The park protects 22 square miles of forested wetland in the Great Dismal Swamp, the largest remaining swamp in the eastern United States. Historically, the swamp was much wetter than what you see today. Extensive ditching and logging have changed its character over the past 200 years. Today's Dismal is dominated by red maple in place of the bald cypress and tupelos that once flourished here. But make no mistake; the Dismal Swamp is still an area of great natural significance.
Populations of Atlantic White Cedar can be found along the western edge of the park. The cedar trees grow in deep peat soils common to the area. Hessel's Hairstreak, a rare butterfly species dependent on the white cedar, has been seen here. Black-throated green warblers may be found nesting among these conifers.
Only a few old logging roads and ditches break the vast forests of the park. The roadbeds serve as park trails and form habitat used by a wide variety of wildlife that live in the forests. Bobwhite and turkey are often seen feeding on seeds and insects here. Deer and marsh rabbits browse on the green herbs that thrive in the sunlight. Blackberry brambles and devil's-walking-stick are abundant along the roadsides. The fruits of these plants are favorite foods of the numerous black bears that live in the swamp. Persimmon, poke, blueberry, various oaks, black walnut and tall pawpaw also provide food for wildlife. Tracks of raccoons, opossums, and gray fox can be seen along the roads. Bobcats roam these open areas in search of prey.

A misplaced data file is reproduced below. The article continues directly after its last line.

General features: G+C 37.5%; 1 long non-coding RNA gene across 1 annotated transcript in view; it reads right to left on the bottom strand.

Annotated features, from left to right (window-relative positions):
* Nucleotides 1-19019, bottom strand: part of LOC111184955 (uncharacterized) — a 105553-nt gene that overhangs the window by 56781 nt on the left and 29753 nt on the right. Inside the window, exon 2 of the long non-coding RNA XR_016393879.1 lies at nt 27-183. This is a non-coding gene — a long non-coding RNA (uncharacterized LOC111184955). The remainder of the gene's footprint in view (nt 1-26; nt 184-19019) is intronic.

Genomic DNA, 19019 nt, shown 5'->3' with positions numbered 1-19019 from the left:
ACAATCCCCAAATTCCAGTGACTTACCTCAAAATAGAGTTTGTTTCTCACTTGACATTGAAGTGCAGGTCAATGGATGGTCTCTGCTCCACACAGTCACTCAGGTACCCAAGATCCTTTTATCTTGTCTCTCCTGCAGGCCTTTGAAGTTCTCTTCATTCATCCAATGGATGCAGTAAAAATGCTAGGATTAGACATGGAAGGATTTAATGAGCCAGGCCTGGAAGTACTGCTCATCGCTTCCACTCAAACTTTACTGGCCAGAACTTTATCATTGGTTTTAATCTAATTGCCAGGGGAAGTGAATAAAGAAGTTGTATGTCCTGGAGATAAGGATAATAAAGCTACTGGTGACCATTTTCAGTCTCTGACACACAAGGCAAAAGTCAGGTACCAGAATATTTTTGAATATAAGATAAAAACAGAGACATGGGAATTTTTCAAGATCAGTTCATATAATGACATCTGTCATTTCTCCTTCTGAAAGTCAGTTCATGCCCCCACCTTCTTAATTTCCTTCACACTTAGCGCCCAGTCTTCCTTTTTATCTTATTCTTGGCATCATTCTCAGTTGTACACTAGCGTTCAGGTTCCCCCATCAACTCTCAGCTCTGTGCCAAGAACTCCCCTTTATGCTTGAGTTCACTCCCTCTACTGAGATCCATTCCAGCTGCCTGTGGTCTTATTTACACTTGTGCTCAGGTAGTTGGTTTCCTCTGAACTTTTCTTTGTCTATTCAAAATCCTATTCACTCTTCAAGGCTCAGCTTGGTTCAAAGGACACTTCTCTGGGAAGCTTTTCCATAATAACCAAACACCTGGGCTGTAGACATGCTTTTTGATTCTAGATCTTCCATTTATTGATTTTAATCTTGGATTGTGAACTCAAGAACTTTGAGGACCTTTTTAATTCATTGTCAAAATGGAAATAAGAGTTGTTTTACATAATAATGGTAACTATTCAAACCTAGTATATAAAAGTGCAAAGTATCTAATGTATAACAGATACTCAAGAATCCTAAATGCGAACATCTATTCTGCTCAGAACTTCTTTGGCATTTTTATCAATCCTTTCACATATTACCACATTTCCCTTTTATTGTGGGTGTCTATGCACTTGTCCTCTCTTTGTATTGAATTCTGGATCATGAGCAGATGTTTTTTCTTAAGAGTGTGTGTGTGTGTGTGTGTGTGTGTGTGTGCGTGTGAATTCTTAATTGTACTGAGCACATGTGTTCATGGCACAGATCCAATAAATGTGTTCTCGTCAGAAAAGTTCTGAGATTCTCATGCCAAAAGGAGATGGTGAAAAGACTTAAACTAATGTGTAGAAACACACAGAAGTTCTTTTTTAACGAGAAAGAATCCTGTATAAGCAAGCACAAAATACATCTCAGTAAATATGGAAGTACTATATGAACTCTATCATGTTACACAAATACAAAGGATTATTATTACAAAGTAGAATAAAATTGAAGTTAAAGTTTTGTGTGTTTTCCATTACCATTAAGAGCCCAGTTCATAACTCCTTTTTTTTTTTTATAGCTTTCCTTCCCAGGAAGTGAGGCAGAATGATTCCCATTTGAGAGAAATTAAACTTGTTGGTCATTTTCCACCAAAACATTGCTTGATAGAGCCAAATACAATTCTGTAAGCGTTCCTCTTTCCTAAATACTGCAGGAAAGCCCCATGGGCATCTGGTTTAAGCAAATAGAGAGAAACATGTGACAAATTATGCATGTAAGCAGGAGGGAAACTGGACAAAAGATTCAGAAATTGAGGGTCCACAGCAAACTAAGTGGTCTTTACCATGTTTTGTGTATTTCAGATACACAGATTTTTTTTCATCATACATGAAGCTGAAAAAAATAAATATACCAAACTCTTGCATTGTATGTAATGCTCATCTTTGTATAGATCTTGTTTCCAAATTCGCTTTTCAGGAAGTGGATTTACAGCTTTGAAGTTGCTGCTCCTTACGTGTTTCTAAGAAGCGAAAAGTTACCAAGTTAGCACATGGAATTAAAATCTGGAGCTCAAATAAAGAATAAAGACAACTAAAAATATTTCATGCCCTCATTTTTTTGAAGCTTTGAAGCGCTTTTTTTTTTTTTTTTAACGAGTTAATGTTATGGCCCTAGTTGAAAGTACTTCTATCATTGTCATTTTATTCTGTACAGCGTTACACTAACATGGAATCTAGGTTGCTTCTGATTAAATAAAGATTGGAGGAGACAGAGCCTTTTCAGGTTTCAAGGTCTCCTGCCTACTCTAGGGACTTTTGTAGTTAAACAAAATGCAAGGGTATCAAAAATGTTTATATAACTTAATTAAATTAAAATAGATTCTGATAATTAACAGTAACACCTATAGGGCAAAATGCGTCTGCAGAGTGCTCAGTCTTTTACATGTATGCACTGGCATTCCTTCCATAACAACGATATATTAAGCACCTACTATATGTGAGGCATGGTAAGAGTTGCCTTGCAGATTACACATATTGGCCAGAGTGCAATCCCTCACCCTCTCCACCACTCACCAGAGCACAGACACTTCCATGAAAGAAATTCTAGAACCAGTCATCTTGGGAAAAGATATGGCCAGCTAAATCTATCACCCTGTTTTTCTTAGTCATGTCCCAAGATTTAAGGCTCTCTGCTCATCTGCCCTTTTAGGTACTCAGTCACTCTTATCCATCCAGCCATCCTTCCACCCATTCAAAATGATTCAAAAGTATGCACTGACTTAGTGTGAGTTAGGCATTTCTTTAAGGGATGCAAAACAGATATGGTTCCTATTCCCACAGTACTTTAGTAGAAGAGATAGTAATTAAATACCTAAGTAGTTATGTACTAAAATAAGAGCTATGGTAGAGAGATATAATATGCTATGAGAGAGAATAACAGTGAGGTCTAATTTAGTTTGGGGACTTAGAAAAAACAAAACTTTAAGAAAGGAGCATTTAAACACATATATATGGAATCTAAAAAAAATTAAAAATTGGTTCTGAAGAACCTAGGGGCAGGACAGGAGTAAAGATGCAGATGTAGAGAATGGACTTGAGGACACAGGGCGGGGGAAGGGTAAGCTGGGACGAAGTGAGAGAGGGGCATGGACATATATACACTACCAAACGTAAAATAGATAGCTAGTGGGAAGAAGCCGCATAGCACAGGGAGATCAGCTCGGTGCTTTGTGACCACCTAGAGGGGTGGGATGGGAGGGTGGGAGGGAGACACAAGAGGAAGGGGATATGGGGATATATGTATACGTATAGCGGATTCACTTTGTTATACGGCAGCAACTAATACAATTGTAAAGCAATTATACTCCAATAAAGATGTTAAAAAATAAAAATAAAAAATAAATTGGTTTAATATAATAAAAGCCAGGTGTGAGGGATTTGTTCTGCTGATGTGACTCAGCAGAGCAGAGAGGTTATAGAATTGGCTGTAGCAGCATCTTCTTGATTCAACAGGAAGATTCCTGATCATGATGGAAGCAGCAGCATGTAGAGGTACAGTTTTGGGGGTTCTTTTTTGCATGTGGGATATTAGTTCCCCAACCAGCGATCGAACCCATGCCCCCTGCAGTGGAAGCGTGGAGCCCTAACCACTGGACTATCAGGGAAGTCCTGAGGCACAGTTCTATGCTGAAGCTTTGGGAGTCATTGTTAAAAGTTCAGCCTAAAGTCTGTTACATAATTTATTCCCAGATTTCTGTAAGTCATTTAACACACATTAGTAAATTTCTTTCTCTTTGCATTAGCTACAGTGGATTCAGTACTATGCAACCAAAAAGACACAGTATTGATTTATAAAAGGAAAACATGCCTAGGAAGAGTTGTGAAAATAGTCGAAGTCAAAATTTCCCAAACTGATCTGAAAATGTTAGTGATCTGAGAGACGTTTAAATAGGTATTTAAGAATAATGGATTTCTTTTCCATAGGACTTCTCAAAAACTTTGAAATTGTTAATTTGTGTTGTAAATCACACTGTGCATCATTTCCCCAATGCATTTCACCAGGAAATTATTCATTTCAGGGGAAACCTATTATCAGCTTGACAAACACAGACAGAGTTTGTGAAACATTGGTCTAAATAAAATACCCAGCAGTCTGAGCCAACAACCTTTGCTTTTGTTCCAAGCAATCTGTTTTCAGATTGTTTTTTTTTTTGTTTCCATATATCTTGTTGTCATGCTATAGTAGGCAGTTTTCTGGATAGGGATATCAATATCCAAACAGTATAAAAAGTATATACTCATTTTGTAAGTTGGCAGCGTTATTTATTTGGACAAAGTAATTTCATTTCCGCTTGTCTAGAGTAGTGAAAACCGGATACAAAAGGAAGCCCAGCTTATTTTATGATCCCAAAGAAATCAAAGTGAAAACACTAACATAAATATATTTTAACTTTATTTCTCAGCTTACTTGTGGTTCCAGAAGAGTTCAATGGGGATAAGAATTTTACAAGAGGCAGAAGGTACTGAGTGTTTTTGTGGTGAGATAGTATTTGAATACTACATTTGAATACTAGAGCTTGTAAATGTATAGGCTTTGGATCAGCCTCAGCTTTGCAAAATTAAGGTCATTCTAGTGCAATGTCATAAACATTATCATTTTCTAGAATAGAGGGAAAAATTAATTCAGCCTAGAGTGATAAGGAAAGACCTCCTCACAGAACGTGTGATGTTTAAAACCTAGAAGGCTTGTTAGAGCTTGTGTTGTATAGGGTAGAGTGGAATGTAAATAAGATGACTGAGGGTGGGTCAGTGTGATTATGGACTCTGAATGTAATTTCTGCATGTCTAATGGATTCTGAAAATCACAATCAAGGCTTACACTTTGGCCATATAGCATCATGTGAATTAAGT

Butterflies abound in the Dismal. Forty-three species have been identified in the park so far. Huge numbers of Palamedes and zebra swallowtails can be found 'puddling' along the roads during certain times of the year. Tiger swallowtails, Atlantic holly azures, and variegated fritillaries are also present in large numbers.
Along the forest edge supple-jack, grape, and greenbrier create dense tangles of vines. Neotropical songbirds such as the American redstart and the black-and-white warbler find these conditions perfect for nesting. Yellow-throated warblers and white-eyed vireos are often heard among the vines, but can be difficult to see. Swainson's warblers are known to nest within the swamp, but they are rarely seen. Prothonotary warblers and wood ducks can be spotted along the ditches that parallel the roadbeds. Seven species of woodpeckers are present in the park. Red-shouldered hawks can often be seen flying through the forest. Occasionally barred owls can be heard calling from deep in the swamp.
The high pocosin along the northern boundary of the park is dominated by dense stands of inkberry. Gallberry, shining fetterbush, and sweet pepperbush are also found here. High pocosin is a fire-dependent natural community. It is becoming rare in the Dismal today.